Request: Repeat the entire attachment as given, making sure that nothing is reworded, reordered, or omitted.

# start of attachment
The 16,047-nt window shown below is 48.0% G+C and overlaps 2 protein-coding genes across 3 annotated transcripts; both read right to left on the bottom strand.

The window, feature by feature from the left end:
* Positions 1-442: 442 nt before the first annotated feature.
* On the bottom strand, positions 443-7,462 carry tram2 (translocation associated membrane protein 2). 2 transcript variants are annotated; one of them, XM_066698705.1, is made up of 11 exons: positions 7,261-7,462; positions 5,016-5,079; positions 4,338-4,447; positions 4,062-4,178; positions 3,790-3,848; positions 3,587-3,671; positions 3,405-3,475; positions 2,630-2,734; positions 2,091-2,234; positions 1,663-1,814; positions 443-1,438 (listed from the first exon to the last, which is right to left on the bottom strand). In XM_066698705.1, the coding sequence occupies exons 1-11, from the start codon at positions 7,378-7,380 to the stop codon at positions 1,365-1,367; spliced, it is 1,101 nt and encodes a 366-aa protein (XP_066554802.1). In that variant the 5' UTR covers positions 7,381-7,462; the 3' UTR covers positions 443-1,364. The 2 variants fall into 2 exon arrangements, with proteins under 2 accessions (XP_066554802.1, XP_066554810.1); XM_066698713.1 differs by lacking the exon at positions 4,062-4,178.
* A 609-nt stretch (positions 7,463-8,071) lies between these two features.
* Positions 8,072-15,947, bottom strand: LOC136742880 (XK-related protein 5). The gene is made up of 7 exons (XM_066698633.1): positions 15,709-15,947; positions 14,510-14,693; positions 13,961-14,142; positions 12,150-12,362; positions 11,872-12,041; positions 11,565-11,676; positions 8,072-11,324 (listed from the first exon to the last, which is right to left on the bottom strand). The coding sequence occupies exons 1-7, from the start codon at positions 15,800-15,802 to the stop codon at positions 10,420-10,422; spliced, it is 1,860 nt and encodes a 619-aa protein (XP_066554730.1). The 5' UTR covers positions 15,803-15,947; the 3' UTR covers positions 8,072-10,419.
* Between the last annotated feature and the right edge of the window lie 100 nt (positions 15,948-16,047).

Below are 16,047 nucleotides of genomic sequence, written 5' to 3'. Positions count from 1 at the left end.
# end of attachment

The 16,047-nt window shown below is 48.0% G+C and overlaps 2 protein-coding genes across 3 annotated transcripts; both read right to left on the bottom strand.

The window, feature by feature from the left end:
* Positions 1-442: 442 nt before the first annotated feature.
* On the bottom strand, positions 443-7,462 carry tram2 (translocation associated membrane protein 2). 2 transcript variants are annotated; one of them, XM_066698705.1, is made up of 11 exons: positions 7,261-7,462; positions 5,016-5,079; positions 4,338-4,447; positions 4,062-4,178; positions 3,790-3,848; positions 3,587-3,671; positions 3,405-3,475; positions 2,630-2,734; positions 2,091-2,234; positions 1,663-1,814; positions 443-1,438 (listed from the first exon to the last, which is right to left on the bottom strand). In XM_066698705.1, the coding sequence occupies exons 1-11, from the start codon at positions 7,378-7,380 to the stop codon at positions 1,365-1,367; spliced, it is 1,101 nt and encodes a 366-aa protein (XP_066554802.1). In that variant the 5' UTR covers positions 7,381-7,462; the 3' UTR covers positions 443-1,364. The 2 variants fall into 2 exon arrangements, with proteins under 2 accessions (XP_066554802.1, XP_066554810.1); XM_066698713.1 differs by lacking the exon at positions 4,062-4,178.
* A 609-nt stretch (positions 7,463-8,071) lies between these two features.
* Positions 8,072-15,947, bottom strand: LOC136742880 (XK-related protein 5). The gene is made up of 7 exons (XM_066698633.1): positions 15,709-15,947; positions 14,510-14,693; positions 13,961-14,142; positions 12,150-12,362; positions 11,872-12,041; positions 11,565-11,676; positions 8,072-11,324 (listed from the first exon to the last, which is right to left on the bottom strand). The coding sequence occupies exons 1-7, from the start codon at positions 15,800-15,802 to the stop codon at positions 10,420-10,422; spliced, it is 1,860 nt and encodes a 619-aa protein (XP_066554730.1). The 5' UTR covers positions 15,803-15,947; the 3' UTR covers positions 8,072-10,419.
* Between the last annotated feature and the right edge of the window lie 100 nt (positions 15,948-16,047).

Below are 16,047 nucleotides of genomic sequence, written 5' to 3'. Positions count from 1 at the left end.